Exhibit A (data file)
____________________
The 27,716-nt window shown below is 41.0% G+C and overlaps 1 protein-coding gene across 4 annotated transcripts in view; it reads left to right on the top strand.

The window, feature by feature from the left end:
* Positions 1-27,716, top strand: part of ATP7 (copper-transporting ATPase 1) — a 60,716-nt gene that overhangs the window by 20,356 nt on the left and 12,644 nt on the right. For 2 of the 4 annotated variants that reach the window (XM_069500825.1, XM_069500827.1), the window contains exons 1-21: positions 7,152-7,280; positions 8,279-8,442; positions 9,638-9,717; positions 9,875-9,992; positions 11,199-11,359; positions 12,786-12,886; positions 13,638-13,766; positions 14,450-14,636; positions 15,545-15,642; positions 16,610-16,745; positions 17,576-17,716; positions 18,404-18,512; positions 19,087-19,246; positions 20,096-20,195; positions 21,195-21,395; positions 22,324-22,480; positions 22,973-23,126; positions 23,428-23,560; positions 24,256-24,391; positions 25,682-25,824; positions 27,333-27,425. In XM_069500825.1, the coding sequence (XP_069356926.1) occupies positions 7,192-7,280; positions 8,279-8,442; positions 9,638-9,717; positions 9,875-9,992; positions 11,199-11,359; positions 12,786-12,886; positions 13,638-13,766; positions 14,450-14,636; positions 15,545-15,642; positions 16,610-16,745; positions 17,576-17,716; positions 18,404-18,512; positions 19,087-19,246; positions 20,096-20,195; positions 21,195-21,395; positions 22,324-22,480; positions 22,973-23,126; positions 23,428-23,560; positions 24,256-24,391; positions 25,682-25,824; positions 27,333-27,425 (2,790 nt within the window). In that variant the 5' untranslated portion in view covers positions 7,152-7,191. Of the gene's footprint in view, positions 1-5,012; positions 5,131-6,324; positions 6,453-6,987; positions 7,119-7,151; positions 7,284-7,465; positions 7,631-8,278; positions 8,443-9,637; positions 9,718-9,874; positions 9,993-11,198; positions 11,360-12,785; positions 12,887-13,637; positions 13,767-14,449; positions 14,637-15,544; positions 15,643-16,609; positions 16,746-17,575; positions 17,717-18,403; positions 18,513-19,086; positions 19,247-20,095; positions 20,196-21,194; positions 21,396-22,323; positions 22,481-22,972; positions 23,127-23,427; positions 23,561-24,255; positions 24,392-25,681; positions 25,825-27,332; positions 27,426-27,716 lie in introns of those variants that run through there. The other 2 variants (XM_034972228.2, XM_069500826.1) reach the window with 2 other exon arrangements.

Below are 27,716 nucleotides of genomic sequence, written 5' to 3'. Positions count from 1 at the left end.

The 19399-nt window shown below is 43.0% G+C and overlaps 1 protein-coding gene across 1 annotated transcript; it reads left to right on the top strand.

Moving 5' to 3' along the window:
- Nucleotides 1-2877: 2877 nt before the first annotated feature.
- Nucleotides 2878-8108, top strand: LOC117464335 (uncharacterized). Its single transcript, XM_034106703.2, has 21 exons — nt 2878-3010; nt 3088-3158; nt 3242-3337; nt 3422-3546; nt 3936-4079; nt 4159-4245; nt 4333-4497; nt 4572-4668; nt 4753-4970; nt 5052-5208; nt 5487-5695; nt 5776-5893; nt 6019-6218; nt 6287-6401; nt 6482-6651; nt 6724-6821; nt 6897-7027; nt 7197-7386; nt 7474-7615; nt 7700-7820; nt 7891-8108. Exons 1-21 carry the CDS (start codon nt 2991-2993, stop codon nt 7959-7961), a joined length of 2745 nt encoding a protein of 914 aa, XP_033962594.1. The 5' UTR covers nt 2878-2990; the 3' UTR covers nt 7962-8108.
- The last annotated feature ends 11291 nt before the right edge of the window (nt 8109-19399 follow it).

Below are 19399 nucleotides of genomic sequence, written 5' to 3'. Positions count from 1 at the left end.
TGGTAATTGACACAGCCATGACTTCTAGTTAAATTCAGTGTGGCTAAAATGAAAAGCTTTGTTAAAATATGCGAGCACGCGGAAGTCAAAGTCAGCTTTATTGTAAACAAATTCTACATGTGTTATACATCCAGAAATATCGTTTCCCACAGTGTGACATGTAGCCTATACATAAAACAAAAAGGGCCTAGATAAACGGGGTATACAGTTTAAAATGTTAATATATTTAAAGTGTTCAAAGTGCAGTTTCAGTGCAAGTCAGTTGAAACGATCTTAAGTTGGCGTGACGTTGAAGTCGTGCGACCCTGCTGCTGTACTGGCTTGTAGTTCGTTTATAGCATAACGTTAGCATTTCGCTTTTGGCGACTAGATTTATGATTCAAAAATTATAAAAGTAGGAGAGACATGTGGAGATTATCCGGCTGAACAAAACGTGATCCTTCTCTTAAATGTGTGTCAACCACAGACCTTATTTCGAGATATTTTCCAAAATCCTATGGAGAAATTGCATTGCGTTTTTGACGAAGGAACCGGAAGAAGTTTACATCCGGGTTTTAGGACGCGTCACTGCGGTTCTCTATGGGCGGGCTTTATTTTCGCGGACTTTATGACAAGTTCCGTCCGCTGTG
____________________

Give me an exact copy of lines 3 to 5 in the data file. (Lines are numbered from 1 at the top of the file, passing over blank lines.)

* Positions 1-27,716, top strand: part of ATP7 (copper-transporting ATPase 1) — a 60,716-nt gene that overhangs the window by 20,356 nt on the left and 12,644 nt on the right. For 2 of the 4 annotated variants that reach the window (XM_069500825.1, XM_069500827.1), the window contains exons 1-21: positions 7,152-7,280; positions 8,279-8,442; positions 9,638-9,717; positions 9,875-9,992; positions 11,199-11,359; positions 12,786-12,886; positions 13,638-13,766; positions 14,450-14,636; positions 15,545-15,642; positions 16,610-16,745; positions 17,576-17,716; positions 18,404-18,512; positions 19,087-19,246; positions 20,096-20,195; positions 21,195-21,395; positions 22,324-22,480; positions 22,973-23,126; positions 23,428-23,560; positions 24,256-24,391; positions 25,682-25,824; positions 27,333-27,425. In XM_069500825.1, the coding sequence (XP_069356926.1) occupies positions 7,192-7,280; positions 8,279-8,442; positions 9,638-9,717; positions 9,875-9,992; positions 11,199-11,359; positions 12,786-12,886; positions 13,638-13,766; positions 14,450-14,636; positions 15,545-15,642; positions 16,610-16,745; positions 17,576-17,716; positions 18,404-18,512; positions 19,087-19,246; positions 20,096-20,195; positions 21,195-21,395; positions 22,324-22,480; positions 22,973-23,126; positions 23,428-23,560; positions 24,256-24,391; positions 25,682-25,824; positions 27,333-27,425 (2,790 nt within the window). In that variant the 5' untranslated portion in view covers positions 7,152-7,191. Of the gene's footprint in view, positions 1-5,012; positions 5,131-6,324; positions 6,453-6,987; positions 7,119-7,151; positions 7,284-7,465; positions 7,631-8,278; positions 8,443-9,637; positions 9,718-9,874; positions 9,993-11,198; positions 11,360-12,785; positions 12,887-13,637; positions 13,767-14,449; positions 14,637-15,544; positions 15,643-16,609; positions 16,746-17,575; positions 17,717-18,403; positions 18,513-19,086; positions 19,247-20,095; positions 20,196-21,194; positions 21,396-22,323; positions 22,481-22,972; positions 23,127-23,427; positions 23,561-24,255; positions 24,392-25,681; positions 25,825-27,332; positions 27,426-27,716 lie in introns of those variants that run through there. The other 2 variants (XM_034972228.2, XM_069500826.1) reach the window with 2 other exon arrangements.

Below are 27,716 nucleotides of genomic sequence, written 5' to 3'. Positions count from 1 at the left end.

The 19399-nt window shown below is 43.0% G+C and overlaps 1 protein-coding gene across 1 annotated transcript; it reads left to right on the top strand.